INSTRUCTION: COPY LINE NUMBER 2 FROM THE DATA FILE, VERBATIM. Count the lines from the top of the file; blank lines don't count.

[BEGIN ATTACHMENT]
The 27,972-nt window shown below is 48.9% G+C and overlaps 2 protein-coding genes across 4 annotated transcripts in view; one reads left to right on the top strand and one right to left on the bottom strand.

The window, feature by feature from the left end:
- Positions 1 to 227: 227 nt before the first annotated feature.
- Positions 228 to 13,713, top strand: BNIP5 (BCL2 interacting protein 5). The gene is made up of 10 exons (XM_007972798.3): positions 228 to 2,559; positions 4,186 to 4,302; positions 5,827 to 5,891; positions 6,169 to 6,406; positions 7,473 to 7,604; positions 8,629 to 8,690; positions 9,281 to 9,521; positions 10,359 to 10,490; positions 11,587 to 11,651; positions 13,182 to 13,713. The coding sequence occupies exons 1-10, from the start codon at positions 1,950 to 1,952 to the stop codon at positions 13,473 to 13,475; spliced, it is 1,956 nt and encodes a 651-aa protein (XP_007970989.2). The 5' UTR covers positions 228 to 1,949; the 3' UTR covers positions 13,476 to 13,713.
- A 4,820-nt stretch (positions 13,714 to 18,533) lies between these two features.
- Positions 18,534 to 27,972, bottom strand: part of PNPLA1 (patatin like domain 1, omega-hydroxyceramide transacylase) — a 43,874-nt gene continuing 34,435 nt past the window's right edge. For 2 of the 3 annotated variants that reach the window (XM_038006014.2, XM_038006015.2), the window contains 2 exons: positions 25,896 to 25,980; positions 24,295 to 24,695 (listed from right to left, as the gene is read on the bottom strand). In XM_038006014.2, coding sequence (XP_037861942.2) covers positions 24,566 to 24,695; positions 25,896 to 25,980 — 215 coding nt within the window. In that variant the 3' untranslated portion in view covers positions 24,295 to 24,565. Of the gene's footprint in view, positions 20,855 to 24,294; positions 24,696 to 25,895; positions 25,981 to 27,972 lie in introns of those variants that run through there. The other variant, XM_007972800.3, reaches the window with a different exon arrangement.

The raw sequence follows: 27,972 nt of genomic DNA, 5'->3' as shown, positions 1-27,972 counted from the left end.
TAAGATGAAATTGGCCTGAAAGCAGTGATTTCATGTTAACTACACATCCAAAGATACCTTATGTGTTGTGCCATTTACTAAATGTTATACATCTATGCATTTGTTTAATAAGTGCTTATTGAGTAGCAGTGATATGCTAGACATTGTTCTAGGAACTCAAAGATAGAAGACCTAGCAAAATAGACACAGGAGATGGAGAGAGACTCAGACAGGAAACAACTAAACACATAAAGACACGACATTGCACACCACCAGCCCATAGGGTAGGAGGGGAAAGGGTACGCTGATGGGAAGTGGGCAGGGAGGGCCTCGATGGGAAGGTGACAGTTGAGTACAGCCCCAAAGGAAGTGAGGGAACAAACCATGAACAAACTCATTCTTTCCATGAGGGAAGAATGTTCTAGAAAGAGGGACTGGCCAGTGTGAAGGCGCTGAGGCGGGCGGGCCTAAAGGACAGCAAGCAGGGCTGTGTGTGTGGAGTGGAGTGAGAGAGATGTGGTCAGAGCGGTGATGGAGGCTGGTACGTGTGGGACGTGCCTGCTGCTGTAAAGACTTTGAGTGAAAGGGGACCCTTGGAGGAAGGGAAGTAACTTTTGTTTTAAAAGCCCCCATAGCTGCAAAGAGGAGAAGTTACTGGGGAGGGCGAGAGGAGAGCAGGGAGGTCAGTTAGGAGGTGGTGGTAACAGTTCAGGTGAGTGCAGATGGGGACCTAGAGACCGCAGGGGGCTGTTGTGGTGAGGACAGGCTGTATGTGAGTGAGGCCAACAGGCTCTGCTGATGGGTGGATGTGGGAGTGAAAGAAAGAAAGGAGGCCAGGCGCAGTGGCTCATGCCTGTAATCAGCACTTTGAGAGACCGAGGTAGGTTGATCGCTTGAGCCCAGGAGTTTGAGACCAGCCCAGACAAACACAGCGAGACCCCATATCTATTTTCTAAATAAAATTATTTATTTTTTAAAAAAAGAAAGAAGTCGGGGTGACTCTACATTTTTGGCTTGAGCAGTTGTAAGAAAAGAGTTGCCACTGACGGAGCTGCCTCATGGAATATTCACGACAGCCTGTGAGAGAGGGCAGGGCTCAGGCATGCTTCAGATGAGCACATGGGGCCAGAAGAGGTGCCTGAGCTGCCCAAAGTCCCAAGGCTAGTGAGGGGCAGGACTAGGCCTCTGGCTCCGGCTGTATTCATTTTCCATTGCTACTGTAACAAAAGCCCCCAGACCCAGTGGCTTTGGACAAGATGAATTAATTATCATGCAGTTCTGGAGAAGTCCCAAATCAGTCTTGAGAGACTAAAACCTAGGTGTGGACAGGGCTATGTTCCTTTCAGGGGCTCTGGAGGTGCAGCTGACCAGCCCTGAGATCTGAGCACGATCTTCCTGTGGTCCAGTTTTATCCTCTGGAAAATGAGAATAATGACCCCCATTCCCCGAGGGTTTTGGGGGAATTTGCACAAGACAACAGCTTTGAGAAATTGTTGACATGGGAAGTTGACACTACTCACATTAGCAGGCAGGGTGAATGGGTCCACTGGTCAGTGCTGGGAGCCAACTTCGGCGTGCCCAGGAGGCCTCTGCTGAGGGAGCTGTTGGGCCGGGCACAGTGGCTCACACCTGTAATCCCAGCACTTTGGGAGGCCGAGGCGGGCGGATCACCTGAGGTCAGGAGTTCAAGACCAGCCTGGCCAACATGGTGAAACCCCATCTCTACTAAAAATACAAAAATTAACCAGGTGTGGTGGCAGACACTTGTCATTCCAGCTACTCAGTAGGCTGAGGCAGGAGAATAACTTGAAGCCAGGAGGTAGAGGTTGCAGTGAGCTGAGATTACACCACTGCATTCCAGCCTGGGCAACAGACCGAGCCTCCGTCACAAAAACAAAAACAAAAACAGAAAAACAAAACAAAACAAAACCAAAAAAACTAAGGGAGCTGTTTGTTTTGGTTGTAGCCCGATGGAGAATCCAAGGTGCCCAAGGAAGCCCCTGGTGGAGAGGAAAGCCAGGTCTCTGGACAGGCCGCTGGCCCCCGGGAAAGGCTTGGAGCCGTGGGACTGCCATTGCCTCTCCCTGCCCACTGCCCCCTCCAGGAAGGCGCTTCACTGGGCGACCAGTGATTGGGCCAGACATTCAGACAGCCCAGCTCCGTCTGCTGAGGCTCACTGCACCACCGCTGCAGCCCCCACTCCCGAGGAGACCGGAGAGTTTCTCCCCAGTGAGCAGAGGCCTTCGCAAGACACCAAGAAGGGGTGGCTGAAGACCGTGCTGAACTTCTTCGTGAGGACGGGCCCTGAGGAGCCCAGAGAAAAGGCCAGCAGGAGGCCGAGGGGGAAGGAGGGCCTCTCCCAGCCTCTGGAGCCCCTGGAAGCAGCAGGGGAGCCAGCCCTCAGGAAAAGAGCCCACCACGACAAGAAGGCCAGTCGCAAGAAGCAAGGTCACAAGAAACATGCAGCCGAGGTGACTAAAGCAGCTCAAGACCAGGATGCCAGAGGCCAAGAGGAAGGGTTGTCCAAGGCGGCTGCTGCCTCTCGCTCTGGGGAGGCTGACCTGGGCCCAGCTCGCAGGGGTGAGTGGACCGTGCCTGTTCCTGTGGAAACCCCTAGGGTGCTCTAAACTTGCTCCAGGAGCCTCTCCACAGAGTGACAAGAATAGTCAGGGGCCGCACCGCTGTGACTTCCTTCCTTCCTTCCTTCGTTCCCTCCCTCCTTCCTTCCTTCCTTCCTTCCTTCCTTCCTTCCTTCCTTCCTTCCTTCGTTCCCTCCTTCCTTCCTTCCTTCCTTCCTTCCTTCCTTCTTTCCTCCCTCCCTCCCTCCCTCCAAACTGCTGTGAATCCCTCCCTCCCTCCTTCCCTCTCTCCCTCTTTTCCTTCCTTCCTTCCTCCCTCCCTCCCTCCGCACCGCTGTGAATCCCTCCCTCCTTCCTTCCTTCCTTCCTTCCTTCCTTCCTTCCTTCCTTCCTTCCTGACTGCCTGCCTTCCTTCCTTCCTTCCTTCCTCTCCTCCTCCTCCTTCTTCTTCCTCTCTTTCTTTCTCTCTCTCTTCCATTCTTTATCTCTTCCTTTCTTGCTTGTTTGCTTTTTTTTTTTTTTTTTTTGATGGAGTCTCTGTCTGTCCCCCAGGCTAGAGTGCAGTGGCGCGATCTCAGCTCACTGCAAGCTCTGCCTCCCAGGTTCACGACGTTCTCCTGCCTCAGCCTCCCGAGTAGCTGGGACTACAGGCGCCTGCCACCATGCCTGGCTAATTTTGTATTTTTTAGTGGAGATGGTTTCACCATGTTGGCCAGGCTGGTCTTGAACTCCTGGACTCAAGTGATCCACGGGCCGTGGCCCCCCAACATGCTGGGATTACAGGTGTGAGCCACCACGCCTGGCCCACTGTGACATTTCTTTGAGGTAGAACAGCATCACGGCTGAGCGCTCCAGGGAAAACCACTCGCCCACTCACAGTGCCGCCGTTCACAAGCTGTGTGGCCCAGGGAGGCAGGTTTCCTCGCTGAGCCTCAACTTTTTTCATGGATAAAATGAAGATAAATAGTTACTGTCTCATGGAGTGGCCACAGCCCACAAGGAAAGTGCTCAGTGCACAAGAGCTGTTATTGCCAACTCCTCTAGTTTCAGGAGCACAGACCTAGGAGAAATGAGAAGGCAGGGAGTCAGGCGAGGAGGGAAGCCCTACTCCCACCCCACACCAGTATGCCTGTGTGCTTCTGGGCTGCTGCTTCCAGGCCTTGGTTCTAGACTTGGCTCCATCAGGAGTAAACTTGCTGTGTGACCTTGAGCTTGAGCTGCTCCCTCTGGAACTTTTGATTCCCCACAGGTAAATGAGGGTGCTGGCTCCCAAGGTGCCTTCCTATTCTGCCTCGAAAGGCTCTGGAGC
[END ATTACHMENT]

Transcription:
The window, feature by feature from the left end: